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All in the family: Adding pizzazz to family jewellery

The colours of love

bench tips This ring is one example of how to incorporate a family's birthstones. The centre stone symbolizes the grandmother, while the gems around it are for her children. The four grandkids' stones flank the central flower and decorate hand-engraved leaves and stems.
This ring is one example of how to incorporate a family’s birthstones. The centre stone symbolizes the grandmother, while the gems around it are for her children. The four grandkids’ stones flank the central flower and decorate hand-engraved leaves and stems.

The common thread among these types of commissions is celebration of the family and milestones, such as parenthood, achievements, anniversaries, remembrance, pets, and commemoration of a loved one.

Mother’s jewellery (or father’s for that matter) often incorporates gemstones signifying the birth months of family members. Rings, pendants, cufflinks, and pins are all options. If you are lucky, the birthstones look well together. (If you are not, you could have a gaudy combination of purple, green, red, and yellow in one piece that surely tells the story, but is not exactly attractive!) To avoid the old standard of gemstones all in a row, my approach is to find more creative designs in which to include the birthstones.

One option is to create a set of stacking rings, each embellished with one of the birthstone colours. The gems need not be the same shape, but of similar size. Or you could pavé-set one or more bands with several small stones. This can provide better economy when the client has the more expensive April, May, July, or September birth dates. This approach also makes it easy to add future rings as the family grows.

One can choose a large gem to represent the wearer, with either graduated sizes for the rest of the family according to age or a medium-size stone for the other parent and smaller ones for the children. For one client, I designed a pendant featuring three cherries inspired by the family orchard business. The colours weren’t realistic, but at least the blue zircon, aquamarine, and blue sapphire were birthstones of complementary colours. In another pendant, emerald represented the mother’s birthday, with peridot and opal for the children’s August and October birthdays, respectively. (I picked opal in this case, as it worked better with the other stones than pink tourmaline.) The father was born in April, so I pavé-set the ‘ribbon’ with many tiny diamonds, symbolically wrapping the family in affection.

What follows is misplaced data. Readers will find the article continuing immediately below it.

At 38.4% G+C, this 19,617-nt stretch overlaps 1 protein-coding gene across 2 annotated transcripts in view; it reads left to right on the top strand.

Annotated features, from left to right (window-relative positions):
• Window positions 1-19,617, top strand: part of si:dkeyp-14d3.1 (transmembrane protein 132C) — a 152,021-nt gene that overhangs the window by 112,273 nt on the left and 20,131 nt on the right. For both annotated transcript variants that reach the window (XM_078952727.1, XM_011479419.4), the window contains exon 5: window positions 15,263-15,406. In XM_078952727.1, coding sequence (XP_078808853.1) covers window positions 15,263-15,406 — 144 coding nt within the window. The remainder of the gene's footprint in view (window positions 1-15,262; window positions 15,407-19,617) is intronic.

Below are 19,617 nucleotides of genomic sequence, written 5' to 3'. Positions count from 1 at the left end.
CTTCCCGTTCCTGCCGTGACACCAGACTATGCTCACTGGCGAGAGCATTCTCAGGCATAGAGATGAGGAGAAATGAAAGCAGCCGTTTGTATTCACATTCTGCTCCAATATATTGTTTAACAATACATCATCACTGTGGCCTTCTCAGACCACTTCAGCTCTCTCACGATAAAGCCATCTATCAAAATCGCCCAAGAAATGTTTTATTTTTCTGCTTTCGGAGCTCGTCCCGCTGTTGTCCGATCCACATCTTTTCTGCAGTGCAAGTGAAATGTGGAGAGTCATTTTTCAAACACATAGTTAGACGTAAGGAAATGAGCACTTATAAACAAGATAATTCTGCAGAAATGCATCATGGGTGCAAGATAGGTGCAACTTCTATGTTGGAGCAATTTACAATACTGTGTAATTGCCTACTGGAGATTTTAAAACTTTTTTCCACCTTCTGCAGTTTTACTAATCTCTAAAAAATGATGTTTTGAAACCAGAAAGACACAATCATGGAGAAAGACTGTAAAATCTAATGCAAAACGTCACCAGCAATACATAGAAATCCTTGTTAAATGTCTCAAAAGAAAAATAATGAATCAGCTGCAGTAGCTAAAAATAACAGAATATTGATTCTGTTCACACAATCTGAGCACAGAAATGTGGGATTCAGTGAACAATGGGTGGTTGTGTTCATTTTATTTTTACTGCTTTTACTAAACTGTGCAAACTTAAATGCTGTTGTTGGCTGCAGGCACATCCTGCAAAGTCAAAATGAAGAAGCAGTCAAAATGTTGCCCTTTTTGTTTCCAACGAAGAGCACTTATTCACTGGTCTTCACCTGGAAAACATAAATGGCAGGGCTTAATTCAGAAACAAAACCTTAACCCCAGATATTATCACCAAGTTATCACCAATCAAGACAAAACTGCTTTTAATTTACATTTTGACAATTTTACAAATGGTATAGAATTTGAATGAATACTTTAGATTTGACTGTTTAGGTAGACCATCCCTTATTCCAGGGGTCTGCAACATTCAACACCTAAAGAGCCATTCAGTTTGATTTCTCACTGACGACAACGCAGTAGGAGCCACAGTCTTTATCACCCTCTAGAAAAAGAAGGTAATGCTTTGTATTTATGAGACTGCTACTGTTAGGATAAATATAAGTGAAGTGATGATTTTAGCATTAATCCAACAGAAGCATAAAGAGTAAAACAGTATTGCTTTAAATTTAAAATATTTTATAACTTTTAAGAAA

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When confronted with a project for a large family, it is difficult to avoid the mish-mash of colours. One ring for a grandmother started with her birthstone in the centre surrounded by her children’s. The four grandkids’ stones were set flanking the central flower with hand-engraved leaves and stems. Sometimes symbolism trumps esthetics! Perhaps more attractive is a bracelet made of three strands of flexible 18-karat yellow gold cable joined and clasped at the back, the birthstones bezel-set and attached on the top. The parents’ gems were the largest and sit on the centre strand. They had two children; one of these offspring provided three grandchildren, while the other had one. This design allows for additional stones, should the family grow.

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